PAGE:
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Sterling Bank PLC (Dec 2022)

Sterling Bank PLC is a standalone bank operating in Nigeria. Initially licensed as Nigeria’s first Merchant Bank, owned by the government post-independence, Sterling Bank has evolved over the decades, operating a national commercial banking license and publicly listed on the Nigerian Stock Exchange (NGX). Geographic exposure is limited to Nigeria, and about 85.9% of the bank’s credit exposures are domiciled in the South-South and South-West regions of the country as at FY21.

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African Foundries Limited Plc (Dec 2022)

AFL has the largest integrated steel mill in Nigeria with rolling and melting capacity of 300,000 and 330,000 MT per annum respectively, which mainly serves the premium segment (where the Company enjoys considerable monopoly power) and the mid-segment of the construction sector. The Company’s ‘AFL Rebars’ are certified by ‘CARES UK’ and thus deemed to be of international standards (and direct substitutes for imports), making them suitable for large-scale constructions such as bridges, skyscrapers, dams etc. From a standalone perspective, AFL has maintained a strong earnings profile with average annual revenue growth of 35% and EBITDA margin of 19% since 2017, mostly in line with the Group’s earnings profile. This has largely supported comfortable leverage and liquidity metrics historically, albeit that working capital pressures caused some volatility in operating cashflows throughout the review period. GCR notes that working capital pressures have emanated from inventory accumulation due to sustained capacity expansion. Also supportive of the leverage profile are facilities from the Group (typically accounting for around 40% of total debt) which are interest free and are potentially flexible with regards to repayments. The liquidity profile is also boosted by support from the Group, as well as access to a relatively diverse pool of local and international financiers.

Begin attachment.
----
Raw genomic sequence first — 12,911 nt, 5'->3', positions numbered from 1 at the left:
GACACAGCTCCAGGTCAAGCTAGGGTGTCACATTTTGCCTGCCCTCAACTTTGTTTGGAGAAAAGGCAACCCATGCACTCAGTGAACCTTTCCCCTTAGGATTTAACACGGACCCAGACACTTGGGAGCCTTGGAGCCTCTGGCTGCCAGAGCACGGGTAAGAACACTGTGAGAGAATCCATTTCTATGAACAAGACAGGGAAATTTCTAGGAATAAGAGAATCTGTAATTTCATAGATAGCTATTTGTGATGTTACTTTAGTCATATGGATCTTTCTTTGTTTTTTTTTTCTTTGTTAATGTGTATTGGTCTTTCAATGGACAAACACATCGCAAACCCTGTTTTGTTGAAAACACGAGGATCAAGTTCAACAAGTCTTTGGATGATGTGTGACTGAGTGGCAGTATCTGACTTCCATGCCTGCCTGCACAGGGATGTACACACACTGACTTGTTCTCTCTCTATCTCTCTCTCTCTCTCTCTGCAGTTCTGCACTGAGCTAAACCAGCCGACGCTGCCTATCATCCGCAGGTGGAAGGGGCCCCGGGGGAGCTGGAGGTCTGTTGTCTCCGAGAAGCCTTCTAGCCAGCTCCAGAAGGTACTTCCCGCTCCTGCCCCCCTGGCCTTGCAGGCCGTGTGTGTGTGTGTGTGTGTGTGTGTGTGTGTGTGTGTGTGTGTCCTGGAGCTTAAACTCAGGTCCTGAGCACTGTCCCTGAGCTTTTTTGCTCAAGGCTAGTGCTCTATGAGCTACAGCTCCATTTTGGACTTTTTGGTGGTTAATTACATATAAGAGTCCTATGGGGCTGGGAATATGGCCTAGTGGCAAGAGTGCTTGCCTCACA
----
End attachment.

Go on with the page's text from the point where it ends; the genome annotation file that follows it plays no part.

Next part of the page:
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Infrastructure Credit Guarantee Company Limited (Dec 2022)

InfraCredit was incorporated as a limited liability company in October 2016, under a collaborative arrangement between Nigeria Sovereign Investment Authority (“NSIA”) and GuarantCo, with the sole mandate of providing guarantees to enhance the credit quality of local currency debt instruments (mainly bonds) issued by corporate entities to finance eligible infrastructure projects in Nigeria. InfraCredit commenced operations in 2017 and has its operational office in Lagos, Nigeria.